Judges rule that Gratiot County home owners cannot sue polluters for property damage
This week the Court of Appeals published its opinion in Raul Silva, et al v. CH2M Hill, Inc., a case brought by a number of Gratiot County homeowners whose property was damaged when a contaminated Velsicol chemical plant was negligently decontaminated between 2000 and 2006, spreading toxic sediments through the neighborhood. The DEQ informed the plaintiffs of the damage to their property in July of 2008 and related the damage to the Velsicol plant in January of 2009: the plaintiffs filed suit in January 2010.
The trucking firms involved as defendants argued that they were entitled to summary disposition because the owners had not pleaded any recognized exception to no fault immunity. The Trial Court agreed and its decision was upheld by the appellate court. No fault provisions severely limit when a vehicle owner can be sued for negligently inflicting property damage.
The site clean-up contractors also sought summary disposition. They argued that the homeowners waited too long to sue. They relied on a recent decision by the Republican activist majority on Michigan's Supreme Court that wiped out the "discovery" extension of the statute of limitations. It was the contractors' position, among other arguments, that environmental remediation and removing contaminated sediment do not constitute "property improvement."
The appellate judges agreed with the lower court's decision and affirmed its holding that removing contaminated sediment isn't a property improvement that would extend the statute of limitations to six years from the date of injury. It also held that the long-standing common law "continuing wrong" extension of the statute of limitations (where a wrong continues to be visited upon a victim by the negligent or trespassing party--preventing the running of the statute of limitations) was abolished by our insurance-friendly Supreme Court. The Republicans on the Court ruled several years ago that the statute of limitations begins to run with the first of the repeated wrongs, and even if the victim is unaware of the injury or the source of the injury during the limitation period, the victim is still precluded from seeking compensation if the pertinent time period has run. On this basis, the homeowners were required to file suite five years before they learned of the injury to their property and six years before they knew the source of the injury.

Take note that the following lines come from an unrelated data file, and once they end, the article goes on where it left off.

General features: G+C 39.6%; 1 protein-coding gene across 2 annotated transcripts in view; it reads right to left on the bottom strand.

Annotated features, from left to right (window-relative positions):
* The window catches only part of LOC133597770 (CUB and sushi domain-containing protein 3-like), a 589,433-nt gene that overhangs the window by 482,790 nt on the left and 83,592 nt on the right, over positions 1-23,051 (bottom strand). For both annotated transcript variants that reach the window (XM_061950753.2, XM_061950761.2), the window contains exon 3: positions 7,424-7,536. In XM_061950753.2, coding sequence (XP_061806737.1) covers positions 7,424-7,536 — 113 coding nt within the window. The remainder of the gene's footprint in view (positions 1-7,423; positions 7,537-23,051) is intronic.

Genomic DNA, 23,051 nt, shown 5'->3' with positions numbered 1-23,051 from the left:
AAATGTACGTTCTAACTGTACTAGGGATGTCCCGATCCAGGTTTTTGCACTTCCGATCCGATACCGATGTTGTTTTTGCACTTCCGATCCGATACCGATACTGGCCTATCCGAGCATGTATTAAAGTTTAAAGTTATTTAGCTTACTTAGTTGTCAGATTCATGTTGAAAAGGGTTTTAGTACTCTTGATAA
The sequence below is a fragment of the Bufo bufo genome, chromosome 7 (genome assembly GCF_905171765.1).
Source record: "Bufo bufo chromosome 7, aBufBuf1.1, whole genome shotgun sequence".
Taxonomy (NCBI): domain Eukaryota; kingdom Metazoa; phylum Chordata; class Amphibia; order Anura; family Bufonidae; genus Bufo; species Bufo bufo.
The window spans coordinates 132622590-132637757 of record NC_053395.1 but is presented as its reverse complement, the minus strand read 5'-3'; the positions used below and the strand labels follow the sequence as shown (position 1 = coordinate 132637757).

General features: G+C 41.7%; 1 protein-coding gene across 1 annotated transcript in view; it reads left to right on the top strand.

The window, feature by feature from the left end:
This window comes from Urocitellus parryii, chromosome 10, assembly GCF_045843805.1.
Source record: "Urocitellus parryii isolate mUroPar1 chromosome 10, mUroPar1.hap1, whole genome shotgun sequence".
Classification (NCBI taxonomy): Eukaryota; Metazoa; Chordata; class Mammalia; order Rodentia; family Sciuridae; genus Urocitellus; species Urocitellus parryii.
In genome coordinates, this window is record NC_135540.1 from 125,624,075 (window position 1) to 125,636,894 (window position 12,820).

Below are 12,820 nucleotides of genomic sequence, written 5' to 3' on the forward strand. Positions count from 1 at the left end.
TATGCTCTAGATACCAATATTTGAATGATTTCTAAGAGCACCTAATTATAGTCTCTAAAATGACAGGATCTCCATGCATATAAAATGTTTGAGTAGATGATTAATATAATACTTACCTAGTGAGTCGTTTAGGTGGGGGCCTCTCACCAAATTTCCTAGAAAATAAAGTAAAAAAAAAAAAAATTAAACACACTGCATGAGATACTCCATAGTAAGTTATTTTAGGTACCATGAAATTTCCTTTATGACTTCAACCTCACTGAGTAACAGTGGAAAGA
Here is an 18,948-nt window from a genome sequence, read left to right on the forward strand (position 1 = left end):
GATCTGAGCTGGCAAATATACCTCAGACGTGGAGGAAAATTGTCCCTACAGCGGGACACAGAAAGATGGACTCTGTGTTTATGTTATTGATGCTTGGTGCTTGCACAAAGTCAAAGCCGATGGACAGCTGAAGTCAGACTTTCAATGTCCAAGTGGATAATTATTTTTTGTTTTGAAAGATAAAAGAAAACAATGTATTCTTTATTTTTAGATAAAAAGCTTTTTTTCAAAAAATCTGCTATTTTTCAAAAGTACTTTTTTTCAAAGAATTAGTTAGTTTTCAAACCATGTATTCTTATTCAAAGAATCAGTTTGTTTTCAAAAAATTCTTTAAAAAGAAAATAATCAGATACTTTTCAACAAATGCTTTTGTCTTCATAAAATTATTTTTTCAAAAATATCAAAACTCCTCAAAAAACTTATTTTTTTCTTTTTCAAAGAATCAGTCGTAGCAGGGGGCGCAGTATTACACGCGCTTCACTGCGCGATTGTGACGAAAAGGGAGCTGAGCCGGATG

I wonder how these homeowners feel about "tort reform" and the insurance-friendly, Repblican activist judiciary today? On the bright side, apparently none of the homeowners' families suffered uncompensated health problems as a result of the unknown contamination. That's a relief, since those, too, would not be actionable.